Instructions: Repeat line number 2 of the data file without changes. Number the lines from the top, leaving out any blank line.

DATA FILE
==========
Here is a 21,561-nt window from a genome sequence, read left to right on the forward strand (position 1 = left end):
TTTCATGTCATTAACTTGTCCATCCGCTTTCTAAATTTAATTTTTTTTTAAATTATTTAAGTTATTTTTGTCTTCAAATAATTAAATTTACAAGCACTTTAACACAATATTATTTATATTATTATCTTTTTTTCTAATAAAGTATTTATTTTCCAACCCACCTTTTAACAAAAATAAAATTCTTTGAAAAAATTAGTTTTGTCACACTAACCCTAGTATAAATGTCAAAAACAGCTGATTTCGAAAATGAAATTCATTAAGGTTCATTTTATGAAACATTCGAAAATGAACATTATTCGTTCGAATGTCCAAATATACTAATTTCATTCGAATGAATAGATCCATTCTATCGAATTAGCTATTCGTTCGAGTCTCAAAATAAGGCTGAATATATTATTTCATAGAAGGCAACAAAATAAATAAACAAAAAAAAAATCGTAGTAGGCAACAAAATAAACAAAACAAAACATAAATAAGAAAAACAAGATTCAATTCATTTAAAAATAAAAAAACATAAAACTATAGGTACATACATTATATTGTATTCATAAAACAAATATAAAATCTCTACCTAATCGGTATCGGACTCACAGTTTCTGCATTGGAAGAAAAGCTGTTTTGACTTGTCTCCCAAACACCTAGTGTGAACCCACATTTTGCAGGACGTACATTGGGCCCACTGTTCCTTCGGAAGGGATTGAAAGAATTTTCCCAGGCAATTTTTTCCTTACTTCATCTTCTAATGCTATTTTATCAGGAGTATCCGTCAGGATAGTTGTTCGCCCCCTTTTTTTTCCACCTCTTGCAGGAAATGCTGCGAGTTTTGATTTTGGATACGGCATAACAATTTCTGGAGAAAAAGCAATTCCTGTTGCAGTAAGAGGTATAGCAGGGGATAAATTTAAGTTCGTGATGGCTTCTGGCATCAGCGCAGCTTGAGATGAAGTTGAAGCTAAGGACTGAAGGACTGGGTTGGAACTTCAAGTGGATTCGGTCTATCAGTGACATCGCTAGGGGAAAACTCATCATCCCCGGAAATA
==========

TTTCATGTCATTAACTTGTCCATCCGCTTTCTAAATTTAATTTTTTTTTAAATTATTTAAGTTATTTTTGTCTTCAAATAATTAAATTTACAAGCACTTTAACACAATATTATTTATATTATTATCTTTTTTTCTAATAAAGTATTTATTTTCCAACCCACCTTTTAACAAAAATAAAATTCTTTGAAAAAATTAGTTTTGTCACACTAACCCTAGTATAAATGTCAAAAACAGCTGATTTCGAAAATGAAATTCATTAAGGTTCATTTTATGAAACATTCGAAAATGAACATTATTCGTTCGAATGTCCAAATATACTAATTTCATTCGAATGAATAGATCCATTCTATCGAATTAGCTATTCGTTCGAGTCTCAAAATAAGGCTGAATATATTATTTCATAGAAGGCAACAAAATAAATAAACAAAAAAAAAATCGTAGTAGGCAACAAAATAAACAAAACAAAACATAAATAAGAAAAACAAGATTCAATTCATTTAAAAATAAAAAAACATAAAACTATAGGTACATACATTATATTGTATTCATAAAACAAATATAAAATCTCTACCTAATCGGTATCGGACTCACAGTTTCTGCATTGGAAGAAAAGCTGTTTTGACTTGTCTCCCAAACACCTAGTGTGAACCCACATTTTGCAGGACGTACATTGGGCCCACTGTTCCTTCGGAAGGGATTGAAAGAATTTTCCCAGGCAATTTTTTCCTTACTTCATCTTCTAATGCTATTTTATCAGGAGTATCCGTCAGGATAGTTGTTCGCCCCCTTTTTTTTCCACCTCTTGCAGGAAATGCTGCGAGTTTTGATTTTGGATACGGCATAACAATTTCTGGAGAAAAAGCAATTCCTGTTGCAGTAAGAGGTATAGCAGGGGATAAATTTAAGTTCGTGATGGCTTCTGGCATCAGCGCAGCTTGAGATGAAGTTGAAGCTAAGGACTGAAGGACTGGGTTGGAACTTCAAGTGGATTCGGTCTATCAGTGACATCGCTAGGGGAAAACTCATCATCCCCGGAAATA